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August 16, 2013 9:09 am

Moody’s Ratifies Israel’s A1 Credit Rating

avatar by Joshua Levitt

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Finance Minister Yair Lapid, leader of the Yesh Atid party. Photo: Yesh Atid.

Finance Minister Yair Lapid, leader of the Yesh Atid party. Photo: Yesh Atid.

International credit rating agency Moody’s Investors Service on Thursday confirmed Israel’s A1 credit rating with a stable outlook.

The rating was ratified following an annual visit to Israel by Moody’s analysts last month, during which they met with senior finance officials in the public and business sectors. The affirmation is the country’s first since Moody’s raised Israel’s rating to A1 in April, 2008.

“This additional approval by the credit rating company speaks to the sustainability of the economy from shocks, and the dynamism that allows Israel to continue to grow, in the face of a decline in global demand and in light of the external security threats,” Finance Minister Yair Lapid told reporters according to Israel’s Channel 2.

In its statement, Moody’s said that Israel’s A1 credit rating was based on the economic and financial strength of the economy and the strong external accounts of the state. In addition, the ratification of the rating was due to the continuing decline in public debt relative to GDP, in contrast to the trend in many other developed countries.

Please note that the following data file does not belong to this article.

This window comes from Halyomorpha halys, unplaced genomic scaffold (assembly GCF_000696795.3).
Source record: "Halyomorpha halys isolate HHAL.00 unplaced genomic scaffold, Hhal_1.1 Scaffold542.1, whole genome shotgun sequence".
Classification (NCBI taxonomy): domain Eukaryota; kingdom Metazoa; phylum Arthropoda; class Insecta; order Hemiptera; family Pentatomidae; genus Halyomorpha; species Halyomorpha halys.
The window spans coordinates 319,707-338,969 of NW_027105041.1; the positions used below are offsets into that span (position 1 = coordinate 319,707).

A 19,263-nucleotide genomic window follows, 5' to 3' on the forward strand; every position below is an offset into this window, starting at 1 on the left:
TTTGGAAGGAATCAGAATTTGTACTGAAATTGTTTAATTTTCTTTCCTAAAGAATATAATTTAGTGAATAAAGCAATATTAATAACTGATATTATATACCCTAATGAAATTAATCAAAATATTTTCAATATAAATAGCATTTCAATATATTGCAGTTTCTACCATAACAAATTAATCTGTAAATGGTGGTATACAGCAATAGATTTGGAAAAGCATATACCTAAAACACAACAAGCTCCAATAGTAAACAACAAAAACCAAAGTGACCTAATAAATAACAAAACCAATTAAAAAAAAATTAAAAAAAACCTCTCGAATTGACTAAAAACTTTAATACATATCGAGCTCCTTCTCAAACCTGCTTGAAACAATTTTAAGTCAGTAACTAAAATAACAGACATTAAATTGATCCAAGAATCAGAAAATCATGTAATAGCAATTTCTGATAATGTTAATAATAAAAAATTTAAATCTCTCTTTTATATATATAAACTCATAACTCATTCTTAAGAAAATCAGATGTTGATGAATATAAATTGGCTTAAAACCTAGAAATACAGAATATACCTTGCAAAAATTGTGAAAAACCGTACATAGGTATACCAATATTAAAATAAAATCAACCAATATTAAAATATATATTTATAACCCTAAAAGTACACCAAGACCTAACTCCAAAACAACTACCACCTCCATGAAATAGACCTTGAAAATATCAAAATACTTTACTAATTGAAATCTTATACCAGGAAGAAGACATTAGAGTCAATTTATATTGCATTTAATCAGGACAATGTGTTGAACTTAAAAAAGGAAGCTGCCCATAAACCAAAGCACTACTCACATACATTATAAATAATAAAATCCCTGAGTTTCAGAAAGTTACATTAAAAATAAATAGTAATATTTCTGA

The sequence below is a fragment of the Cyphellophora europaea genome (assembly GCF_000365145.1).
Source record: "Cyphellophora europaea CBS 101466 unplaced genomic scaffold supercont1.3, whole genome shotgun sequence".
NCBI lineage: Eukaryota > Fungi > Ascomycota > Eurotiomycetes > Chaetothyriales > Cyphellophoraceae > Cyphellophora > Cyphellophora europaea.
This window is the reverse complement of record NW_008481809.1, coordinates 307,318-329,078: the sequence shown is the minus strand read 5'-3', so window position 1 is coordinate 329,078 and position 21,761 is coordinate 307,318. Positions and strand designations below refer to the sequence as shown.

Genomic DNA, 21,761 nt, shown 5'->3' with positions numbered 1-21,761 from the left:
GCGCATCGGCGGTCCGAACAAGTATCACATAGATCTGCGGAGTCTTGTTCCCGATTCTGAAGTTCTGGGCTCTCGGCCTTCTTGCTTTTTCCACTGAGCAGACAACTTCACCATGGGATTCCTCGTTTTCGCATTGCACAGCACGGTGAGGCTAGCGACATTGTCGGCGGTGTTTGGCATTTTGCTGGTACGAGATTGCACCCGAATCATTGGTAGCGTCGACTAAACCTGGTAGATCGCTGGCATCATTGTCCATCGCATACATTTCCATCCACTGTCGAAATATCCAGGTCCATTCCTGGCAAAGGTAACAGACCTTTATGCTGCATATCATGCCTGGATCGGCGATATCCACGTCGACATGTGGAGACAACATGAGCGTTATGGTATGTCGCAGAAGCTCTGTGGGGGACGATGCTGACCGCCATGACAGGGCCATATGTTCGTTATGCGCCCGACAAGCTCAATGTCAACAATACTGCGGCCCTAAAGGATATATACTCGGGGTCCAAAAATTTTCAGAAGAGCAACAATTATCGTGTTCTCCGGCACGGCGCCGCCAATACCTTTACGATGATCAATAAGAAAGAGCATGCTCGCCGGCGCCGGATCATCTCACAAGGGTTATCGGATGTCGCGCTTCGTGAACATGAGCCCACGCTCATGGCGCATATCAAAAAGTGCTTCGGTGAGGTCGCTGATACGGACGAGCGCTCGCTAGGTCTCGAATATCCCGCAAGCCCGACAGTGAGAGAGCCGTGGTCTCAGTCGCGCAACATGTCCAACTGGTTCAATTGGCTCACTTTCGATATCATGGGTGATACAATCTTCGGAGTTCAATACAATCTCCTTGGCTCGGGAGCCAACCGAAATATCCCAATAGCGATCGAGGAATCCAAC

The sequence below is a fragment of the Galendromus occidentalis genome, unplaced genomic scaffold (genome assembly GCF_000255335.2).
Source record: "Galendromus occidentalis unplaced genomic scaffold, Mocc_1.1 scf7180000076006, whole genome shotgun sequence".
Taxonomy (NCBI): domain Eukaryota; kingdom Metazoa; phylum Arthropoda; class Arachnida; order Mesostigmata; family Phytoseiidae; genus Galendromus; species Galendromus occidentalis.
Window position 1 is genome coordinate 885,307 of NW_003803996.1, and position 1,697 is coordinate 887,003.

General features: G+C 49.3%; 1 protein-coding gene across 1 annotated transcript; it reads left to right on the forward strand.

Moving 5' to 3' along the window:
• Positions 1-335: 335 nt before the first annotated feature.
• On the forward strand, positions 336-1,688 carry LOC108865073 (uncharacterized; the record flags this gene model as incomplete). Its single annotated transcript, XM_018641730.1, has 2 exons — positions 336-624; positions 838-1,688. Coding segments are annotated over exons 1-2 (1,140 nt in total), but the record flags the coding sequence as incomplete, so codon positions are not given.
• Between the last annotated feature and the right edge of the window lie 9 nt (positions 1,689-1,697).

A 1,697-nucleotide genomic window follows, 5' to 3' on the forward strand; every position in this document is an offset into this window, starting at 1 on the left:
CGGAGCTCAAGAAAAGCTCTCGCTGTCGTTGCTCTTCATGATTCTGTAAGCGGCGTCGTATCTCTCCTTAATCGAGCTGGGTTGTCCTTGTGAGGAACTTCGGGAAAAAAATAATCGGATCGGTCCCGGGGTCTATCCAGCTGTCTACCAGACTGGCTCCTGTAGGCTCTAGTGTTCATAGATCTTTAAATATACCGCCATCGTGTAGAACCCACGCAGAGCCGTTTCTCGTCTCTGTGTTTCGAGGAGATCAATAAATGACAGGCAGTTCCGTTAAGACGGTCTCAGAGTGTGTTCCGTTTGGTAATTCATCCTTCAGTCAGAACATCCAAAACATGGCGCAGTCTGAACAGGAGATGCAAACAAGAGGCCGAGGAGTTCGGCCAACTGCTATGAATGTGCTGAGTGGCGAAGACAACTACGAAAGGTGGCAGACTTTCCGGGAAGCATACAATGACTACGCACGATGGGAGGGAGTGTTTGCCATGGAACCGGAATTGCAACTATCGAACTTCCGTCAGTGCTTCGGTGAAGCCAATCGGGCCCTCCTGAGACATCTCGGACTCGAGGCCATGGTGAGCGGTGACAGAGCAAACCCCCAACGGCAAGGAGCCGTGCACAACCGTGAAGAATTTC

The Moody’s ranking system includes the following options: AAA, AA, A, BAA, BA, B, CAA, CA, C. A 1, 2 or 3 can also be added to designate additional tiers. Last month, Moody’s also ratified its AAA rating for the U.S., predicting a stable outlook based on deficit trimming. Other countries with an A1 rating include South Korea and the Czech Republic.

Moody’s said Israel’s deep access to sources of government funding in both domestic and global markets was very positive.

The most important sectors for continued national growth are expected to be high technology, and natural gas production, which began this year.

Key challenges facing the economy, according to Moody’s, were geopolitical, especially the Iranian threat, and demographic trends, which in the medium and long-term show an increase of population groups characterized by low participation in the labor force.

In this context, Moody’s noted favorably the recent renewal of peace talks between Israel and the Palestinian Authority, IDF recruitment related reforms and welfare grants that support members of vulnerable populations wishing to join the workforce.

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